Next month will mark a milestone for me: my first short story in print. My story “Domestic Diva” will appear in the Spring issue of Big Pulp magazine. You’ll find it down at the bottom, in the Fantasy section. It’s a strange feeling seeing my name in the contents of a magazine like that. An enthusiastic, fist-pumping kind of strange, but strange all the same.
I don’t have a history of writing a lot of fantasy. And believe it or not, I don’t have a history of writing a lot of comedy. But this story is both of those things.
In order to read it, you’ll have to get a copy. It’ll be out in a couple weeks, but you can pre-order it on Paypal. They will have an e-book format in the future and I’ll send that link out when it becomes available.
Update: That link didn’t work, so go to this page and click the “Buy Now” link under the Spring 2012 picture at the top.
I present, once more, the Gabe.
Of course, I will provide you with a whole pile of photos of Gabe, but I would like to start off with a photo from the recent visit of two unsavory characters, my uncles, John and Dick. The lighting was pretty bad, but I got a photo that pretty much summed up the visit.
Gabe couldn’t believe those guys.
Things around here are pretty good. It’s February in Southern California – planting season! Abigail and I planted some veggies. We’ll see how that goes. Gabe is expanding rapidly in all directions and seems to really enjoy the adoration of the masses.
See? He totally absorbed your adulation over the internet.
Of course, Gabe does his own share of adoring others. In particular, his sister.
And while he likes Uncle Sean, he’s also a little bored by him.
Actually, Gabe expresses his boredom more vociferously. That photo represents a triumph of baby-putting-to-sleep by Sean.
Gabe says he’s had enough of photos. We’ll have to do this photo-posting thing again some time.
One partially goes to routine appointments to find out if one actually has needs above and beyond the routine. And so it was for Abigail.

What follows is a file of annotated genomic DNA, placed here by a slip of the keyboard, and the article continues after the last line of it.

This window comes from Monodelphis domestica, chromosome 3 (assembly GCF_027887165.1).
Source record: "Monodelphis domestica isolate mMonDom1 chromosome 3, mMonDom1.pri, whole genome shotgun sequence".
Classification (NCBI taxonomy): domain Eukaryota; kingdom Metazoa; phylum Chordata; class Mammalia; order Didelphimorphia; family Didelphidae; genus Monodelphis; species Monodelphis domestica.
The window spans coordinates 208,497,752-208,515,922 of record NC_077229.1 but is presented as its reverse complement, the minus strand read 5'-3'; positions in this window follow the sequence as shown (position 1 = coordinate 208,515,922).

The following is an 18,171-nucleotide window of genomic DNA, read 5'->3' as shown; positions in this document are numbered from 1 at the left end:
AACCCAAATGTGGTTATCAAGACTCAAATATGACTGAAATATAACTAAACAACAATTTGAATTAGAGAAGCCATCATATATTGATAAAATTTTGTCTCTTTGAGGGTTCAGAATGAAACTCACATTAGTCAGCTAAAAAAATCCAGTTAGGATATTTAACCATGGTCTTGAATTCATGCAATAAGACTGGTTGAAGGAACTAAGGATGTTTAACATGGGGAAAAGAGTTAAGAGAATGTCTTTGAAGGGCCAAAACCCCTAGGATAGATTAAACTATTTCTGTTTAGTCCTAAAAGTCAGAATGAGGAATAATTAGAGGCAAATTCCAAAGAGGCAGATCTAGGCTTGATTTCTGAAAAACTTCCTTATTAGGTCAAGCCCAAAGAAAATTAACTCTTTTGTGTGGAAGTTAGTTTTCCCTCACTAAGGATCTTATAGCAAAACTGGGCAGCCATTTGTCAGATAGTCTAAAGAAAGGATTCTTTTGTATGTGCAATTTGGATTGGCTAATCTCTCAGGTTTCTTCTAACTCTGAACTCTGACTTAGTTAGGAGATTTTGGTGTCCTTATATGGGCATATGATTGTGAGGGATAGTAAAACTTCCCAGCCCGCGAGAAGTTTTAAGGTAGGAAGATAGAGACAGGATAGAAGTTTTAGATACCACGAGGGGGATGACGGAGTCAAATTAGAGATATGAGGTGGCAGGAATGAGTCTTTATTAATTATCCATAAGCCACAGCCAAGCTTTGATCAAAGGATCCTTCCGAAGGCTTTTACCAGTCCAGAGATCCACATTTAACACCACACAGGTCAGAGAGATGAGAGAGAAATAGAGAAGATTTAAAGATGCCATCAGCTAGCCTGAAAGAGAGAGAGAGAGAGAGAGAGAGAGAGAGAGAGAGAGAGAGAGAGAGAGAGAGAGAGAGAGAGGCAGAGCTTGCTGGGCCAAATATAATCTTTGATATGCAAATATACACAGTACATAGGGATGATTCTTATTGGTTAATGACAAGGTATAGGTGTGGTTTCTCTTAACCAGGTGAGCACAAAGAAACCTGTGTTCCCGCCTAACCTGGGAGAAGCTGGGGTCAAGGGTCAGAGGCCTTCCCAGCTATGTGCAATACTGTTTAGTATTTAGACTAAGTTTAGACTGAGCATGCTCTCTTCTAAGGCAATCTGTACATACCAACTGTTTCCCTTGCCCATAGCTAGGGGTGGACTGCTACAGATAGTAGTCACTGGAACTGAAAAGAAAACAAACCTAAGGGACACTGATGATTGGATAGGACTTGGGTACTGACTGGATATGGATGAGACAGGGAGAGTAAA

We took her to the dentist a couple weeks ago, expecting a quick cleaning and flouriding and then we’d be on our merry way. The dentist noticed a problem in one of her front teeth. The problem was that it was no longer alive and kicking, probably as a result of a fall, a bump or another sort of tooth bashing encounter. It had developed an abscess.
Eager to overcome this difficulty, we asked what we could do to alleviate the infection. So as not to alarm the three year old in the chair, the dentist mimed putting her hand over her own incisor and yanking down, making a click noise as she did so.
The tooth had to come out.
This course of action had no occurred to me at the time. It took me the next week, when we were giving her antibiotics to minimize the infection before the procedure, to come to terms with this. I looked for ways out of the procedure, alternatives. But there weren’t any. We didn’t want the infection to spread. The tooth had to go.
And so it did. I give you the new, the improved, the less infected, Abigail Gorman. Now with 5% more gaps!
She handled the procedure as a model patient and within a few hours she was her own self, very pleased with the new space in her mouth. She got to show it off as school and, being such an enthusiastic smiler, any she displays it every time we take a picture. All in all, she came through it better than I did.
It helped that the tooth fairy was extremely generous.
On what makes this toy special: “This pony is not for pooping on.”
On why she thought the apparently docile cat was about to attack: “He had his face on! His mad face on!”
On who that present is for: “That’s for that Gabester right there, right?”
On why she doesn’t want to play with magnets: “I know, but I really don’t discover you with that.”
On reasons for speed in driving: “Hurry up! We got a crying baby!”
On the real name of the “step-in-time” scene in Mary Poppins: “Step-in-claw.”
On translating Dad’s thoughts on streaming HD: “It’s never going to match the quality, boys. Settle down your brains.”
On playing with Thomas in her clothes drawers: “So many undies for a train.”
On the existential nature of home improvement stores: “Home Depot has no fruit.”
On things she must pick up at school: “You’re killing me, Smalls!”